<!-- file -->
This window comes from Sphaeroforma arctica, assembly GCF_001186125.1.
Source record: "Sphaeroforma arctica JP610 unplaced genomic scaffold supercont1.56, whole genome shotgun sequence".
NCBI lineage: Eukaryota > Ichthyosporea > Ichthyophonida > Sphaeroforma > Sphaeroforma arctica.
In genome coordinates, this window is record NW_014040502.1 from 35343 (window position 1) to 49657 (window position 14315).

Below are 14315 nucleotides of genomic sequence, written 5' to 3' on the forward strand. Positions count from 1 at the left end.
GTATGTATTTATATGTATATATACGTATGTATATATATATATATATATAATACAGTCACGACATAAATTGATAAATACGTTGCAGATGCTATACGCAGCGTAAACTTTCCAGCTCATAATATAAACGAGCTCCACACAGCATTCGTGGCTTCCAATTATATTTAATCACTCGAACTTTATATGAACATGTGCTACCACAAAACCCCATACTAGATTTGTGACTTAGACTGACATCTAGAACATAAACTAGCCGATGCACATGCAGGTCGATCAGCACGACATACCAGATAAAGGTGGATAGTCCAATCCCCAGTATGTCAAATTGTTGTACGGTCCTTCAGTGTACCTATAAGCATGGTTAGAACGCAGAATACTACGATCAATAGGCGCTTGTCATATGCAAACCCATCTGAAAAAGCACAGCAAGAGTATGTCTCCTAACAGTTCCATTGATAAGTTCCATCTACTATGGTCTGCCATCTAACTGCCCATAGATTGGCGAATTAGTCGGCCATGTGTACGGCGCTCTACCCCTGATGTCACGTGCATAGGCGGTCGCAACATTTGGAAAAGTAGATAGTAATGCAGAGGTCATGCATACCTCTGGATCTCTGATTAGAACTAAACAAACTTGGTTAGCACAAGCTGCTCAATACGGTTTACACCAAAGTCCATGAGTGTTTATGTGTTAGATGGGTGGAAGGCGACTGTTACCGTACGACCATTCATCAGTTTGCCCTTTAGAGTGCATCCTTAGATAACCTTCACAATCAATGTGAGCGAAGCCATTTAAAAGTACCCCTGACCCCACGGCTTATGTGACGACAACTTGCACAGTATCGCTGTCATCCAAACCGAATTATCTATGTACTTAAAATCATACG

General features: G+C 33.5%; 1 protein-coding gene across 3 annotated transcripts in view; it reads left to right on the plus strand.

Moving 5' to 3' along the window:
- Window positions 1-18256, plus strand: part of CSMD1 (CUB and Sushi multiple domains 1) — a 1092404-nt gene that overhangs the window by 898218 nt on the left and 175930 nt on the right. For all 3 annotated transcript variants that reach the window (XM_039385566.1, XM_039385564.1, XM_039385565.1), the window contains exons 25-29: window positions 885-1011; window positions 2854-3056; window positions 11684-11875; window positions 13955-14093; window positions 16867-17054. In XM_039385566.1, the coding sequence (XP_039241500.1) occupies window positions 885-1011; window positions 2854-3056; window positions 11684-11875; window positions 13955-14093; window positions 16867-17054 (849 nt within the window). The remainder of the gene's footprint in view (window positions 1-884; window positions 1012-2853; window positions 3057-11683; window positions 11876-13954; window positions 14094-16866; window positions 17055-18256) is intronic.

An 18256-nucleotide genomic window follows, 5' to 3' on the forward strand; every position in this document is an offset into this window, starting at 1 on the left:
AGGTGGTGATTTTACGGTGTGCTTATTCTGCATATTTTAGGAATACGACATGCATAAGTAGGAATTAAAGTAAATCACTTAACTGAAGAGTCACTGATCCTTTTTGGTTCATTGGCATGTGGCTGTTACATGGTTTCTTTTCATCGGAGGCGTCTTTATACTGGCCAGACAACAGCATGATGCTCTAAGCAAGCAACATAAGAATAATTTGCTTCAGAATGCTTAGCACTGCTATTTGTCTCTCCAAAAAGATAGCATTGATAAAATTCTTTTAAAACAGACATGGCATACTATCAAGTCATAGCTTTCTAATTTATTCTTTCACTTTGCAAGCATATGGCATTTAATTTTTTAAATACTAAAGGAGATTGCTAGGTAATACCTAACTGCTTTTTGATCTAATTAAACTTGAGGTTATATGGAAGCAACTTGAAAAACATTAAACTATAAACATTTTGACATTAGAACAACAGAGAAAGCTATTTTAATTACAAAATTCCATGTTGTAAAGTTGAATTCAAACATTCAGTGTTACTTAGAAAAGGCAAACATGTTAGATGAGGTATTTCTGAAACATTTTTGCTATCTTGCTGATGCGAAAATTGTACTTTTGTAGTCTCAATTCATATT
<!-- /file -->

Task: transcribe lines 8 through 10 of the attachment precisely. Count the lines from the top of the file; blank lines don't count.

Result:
Moving 5' to 3' along the window:
- Window positions 1-18256, plus strand: part of CSMD1 (CUB and Sushi multiple domains 1) — a 1092404-nt gene that overhangs the window by 898218 nt on the left and 175930 nt on the right. For all 3 annotated transcript variants that reach the window (XM_039385566.1, XM_039385564.1, XM_039385565.1), the window contains exons 25-29: window positions 885-1011; window positions 2854-3056; window positions 11684-11875; window positions 13955-14093; window positions 16867-17054. In XM_039385566.1, the coding sequence (XP_039241500.1) occupies window positions 885-1011; window positions 2854-3056; window positions 11684-11875; window positions 13955-14093; window positions 16867-17054 (849 nt within the window). The remainder of the gene's footprint in view (window positions 1-884; window positions 1012-2853; window positions 3057-11683; window positions 11876-13954; window positions 14094-16866; window positions 17055-18256) is intronic.

An 18256-nucleotide genomic window follows, 5' to 3' on the forward strand; every position in this document is an offset into this window, starting at 1 on the left: